Firefighting training regs dropped by province
By Chad Ingram
Published Nov. 8, 2018
The Ford government is scrapping mandatory firefighting training certification regulations that, under the Wynne government, were set to come into effect in 2019.
Municipalities had been bracing for the anticipated financial impact of adhering training requirements under the National Fire Prevention Association (NFPA).
As reported earlier this year, the required training would have involved firefighters – including members of volunteer fire departments – being graded by evaluators for each of the necessary skills.
A March staff report from Algonquin Highlands fire chief Mike Cavanagh read: “The cost of the local evaluators would be charged to the municipality. As an example, for Firefighter Level 1 there are six practical skills; approximate cost for Level 1 testing would be $1,000, which does not include hours for the number of recruits being tested. There are unknowns as well around the cost impact of technical rescue testing, as this has yet to be approved. Technical rescue for water and ice, as well as pumper operations, would be certifications we would retroactively get for some of our current firefighters.”
It was unclear whether the province was going to provide any funding to offset costs for municipalities.
As he announced the repeal of the certification regulations last month, Community Safety and Correctional Services Minister Michael Tibollo said that the certification regulations presented “significant challenges for fire services and municipalities – in particular, small, rural and northern municipalities with volunteer fire departments.”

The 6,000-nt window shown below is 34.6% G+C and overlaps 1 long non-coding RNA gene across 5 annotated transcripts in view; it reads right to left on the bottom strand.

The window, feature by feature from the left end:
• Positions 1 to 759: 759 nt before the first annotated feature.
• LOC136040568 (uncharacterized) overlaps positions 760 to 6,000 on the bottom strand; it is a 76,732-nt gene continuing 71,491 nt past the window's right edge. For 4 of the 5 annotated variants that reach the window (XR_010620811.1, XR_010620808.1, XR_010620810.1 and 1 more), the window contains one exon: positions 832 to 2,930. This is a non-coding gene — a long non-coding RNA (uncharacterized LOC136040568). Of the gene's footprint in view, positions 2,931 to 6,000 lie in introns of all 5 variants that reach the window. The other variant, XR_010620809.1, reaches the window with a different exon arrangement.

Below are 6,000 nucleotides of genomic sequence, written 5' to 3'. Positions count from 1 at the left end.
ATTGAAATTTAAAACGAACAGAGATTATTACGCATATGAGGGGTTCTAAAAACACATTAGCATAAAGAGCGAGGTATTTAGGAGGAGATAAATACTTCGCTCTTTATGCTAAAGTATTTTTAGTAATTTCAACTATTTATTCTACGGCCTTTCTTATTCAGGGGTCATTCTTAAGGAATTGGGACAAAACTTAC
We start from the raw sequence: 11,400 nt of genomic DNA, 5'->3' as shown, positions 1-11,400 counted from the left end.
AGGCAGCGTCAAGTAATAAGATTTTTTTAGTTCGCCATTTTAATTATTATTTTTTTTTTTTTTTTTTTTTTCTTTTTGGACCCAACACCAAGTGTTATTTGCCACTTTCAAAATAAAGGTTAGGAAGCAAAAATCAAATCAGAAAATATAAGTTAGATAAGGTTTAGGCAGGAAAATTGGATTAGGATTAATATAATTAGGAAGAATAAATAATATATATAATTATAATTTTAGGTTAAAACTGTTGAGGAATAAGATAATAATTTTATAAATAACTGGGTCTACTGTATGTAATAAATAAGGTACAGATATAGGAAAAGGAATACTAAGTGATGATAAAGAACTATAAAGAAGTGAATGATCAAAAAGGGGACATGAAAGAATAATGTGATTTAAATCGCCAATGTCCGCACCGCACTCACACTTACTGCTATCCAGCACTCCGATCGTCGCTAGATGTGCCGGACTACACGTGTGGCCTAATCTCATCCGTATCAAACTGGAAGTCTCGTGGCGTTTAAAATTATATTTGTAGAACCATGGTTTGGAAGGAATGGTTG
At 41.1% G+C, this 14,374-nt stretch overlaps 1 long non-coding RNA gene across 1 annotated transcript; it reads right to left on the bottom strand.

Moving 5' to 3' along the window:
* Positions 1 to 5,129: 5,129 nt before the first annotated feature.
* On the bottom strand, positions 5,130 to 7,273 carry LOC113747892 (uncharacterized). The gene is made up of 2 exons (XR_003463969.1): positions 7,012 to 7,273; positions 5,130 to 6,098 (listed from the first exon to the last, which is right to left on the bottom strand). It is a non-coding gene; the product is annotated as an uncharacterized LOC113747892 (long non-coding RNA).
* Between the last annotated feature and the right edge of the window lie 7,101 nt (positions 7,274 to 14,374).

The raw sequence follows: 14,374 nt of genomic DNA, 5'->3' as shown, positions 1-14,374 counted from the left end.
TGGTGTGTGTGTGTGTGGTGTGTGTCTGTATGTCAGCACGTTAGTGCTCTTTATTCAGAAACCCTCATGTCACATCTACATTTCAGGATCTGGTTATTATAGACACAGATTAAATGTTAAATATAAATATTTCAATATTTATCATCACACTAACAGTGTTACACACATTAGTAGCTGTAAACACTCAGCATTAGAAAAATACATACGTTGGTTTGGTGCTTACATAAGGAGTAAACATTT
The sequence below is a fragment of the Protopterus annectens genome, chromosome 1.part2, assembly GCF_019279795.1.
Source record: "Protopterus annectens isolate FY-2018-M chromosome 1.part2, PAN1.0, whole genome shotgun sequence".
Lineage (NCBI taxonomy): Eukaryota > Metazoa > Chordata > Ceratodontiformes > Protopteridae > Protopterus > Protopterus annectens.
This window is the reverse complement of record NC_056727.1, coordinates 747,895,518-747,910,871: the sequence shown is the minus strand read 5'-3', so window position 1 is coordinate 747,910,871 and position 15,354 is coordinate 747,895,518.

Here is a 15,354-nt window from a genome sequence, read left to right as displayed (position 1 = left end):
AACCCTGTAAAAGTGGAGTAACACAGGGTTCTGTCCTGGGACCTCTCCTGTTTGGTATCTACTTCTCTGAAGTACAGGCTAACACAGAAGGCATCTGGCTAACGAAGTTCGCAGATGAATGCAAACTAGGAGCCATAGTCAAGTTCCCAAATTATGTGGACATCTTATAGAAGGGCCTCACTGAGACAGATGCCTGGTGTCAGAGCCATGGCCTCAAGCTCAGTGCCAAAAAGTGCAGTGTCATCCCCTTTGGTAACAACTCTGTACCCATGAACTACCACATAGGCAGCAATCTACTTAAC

Algonquin Highlands fire chief Mike Cavanagh told the Minden Times that while he supports standardized training, the timelines that would have in place were tight.
“Though I support standardized training and testing, the cancellation of the regulation does allow us to revisit the requirements and the timelines to make it more achievable not only for us, but the rest of rural Ontario,” Cavanagh wrote in an email. “Extended timelines and the removal of some barriers written in the regulation will allow for better implementation and reduce the budget impacts for municipalities moving forward.”
The plan had been for Haliburon County’s four lower-tier volunteer fire departments to co-operate on a joint training school, and Cavanagh indicated that a collective training model is still in the works.
“Our plan within the county is still to work together on training,” Cavanagh wrote. “It is hoped we can train in the county for NFPA courses, reducing the cost of travel for our firefighters and making it more accessible for all our firefighters. We are still planning on a 2019 launch of our new firefighter recruit training.”
“We will continue to work with our provincial provincial fire chiefs and our provincial government to develop training standards that better the fire service as a whole and make it achievable (budgetary and otherwise) for our rural Ontario partners,” he added.
Algonquin Highlands Mayor Carol Moffatt said the township would be watching to see what the provincial government may replace the repealed regulations with.
“There’s no question there was significant concern across the province about the financial and scheduling impacts of the regulations,” Moffatt wrote in an email. “Algonquin Highlands has been slowly moving toward NFPA for a couple of years but it would have been a notable challenge for us all to aggregate up to those standards. We support a logical and strategic approach to the training of volunteers, keeping in mind that they are just that: volunteers. As has been said in the past, the only volunteer part about volunteer firefighting is the signing up; the rest is legislated. Our fire services are a vital part of our communities and we will support what they need to keep our communities and our firefighters safe. While it remains to be seen what the proposed continued consultation looks like, we’ll be keeping an eye on it.”